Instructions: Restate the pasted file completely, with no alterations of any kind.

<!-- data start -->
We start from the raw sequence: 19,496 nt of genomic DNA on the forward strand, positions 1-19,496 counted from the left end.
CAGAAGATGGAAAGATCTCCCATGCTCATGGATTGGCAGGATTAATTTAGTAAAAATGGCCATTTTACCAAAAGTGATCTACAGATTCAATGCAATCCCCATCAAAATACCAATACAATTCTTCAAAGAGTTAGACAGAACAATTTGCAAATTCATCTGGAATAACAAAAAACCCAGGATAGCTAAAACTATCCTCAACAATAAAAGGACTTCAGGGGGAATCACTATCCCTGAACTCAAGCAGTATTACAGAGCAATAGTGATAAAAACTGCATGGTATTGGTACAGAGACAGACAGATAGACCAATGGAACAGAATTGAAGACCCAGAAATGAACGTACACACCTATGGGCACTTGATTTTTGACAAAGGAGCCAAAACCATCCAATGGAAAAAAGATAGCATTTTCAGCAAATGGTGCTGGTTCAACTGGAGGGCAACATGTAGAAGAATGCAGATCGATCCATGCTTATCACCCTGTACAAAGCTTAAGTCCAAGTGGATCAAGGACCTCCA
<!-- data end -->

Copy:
We start from the raw sequence: 19,496 nt of genomic DNA on the forward strand, positions 1-19,496 counted from the left end.
CAGAAGATGGAAAGATCTCCCATGCTCATGGATTGGCAGGATTAATTTAGTAAAAATGGCCATTTTACCAAAAGTGATCTACAGATTCAATGCAATCCCCATCAAAATACCAATACAATTCTTCAAAGAGTTAGACAGAACAATTTGCAAATTCATCTGGAATAACAAAAAACCCAGGATAGCTAAAACTATCCTCAACAATAAAAGGACTTCAGGGGGAATCACTATCCCTGAACTCAAGCAGTATTACAGAGCAATAGTGATAAAAACTGCATGGTATTGGTACAGAGACAGACAGATAGACCAATGGAACAGAATTGAAGACCCAGAAATGAACGTACACACCTATGGGCACTTGATTTTTGACAAAGGAGCCAAAACCATCCAATGGAAAAAAGATAGCATTTTCAGCAAATGGTGCTGGTTCAACTGGAGGGCAACATGTAGAAGAATGCAGATCGATCCATGCTTATCACCCTGTACAAAGCTTAAGTCCAAGTGGATCAAGGACCTCCA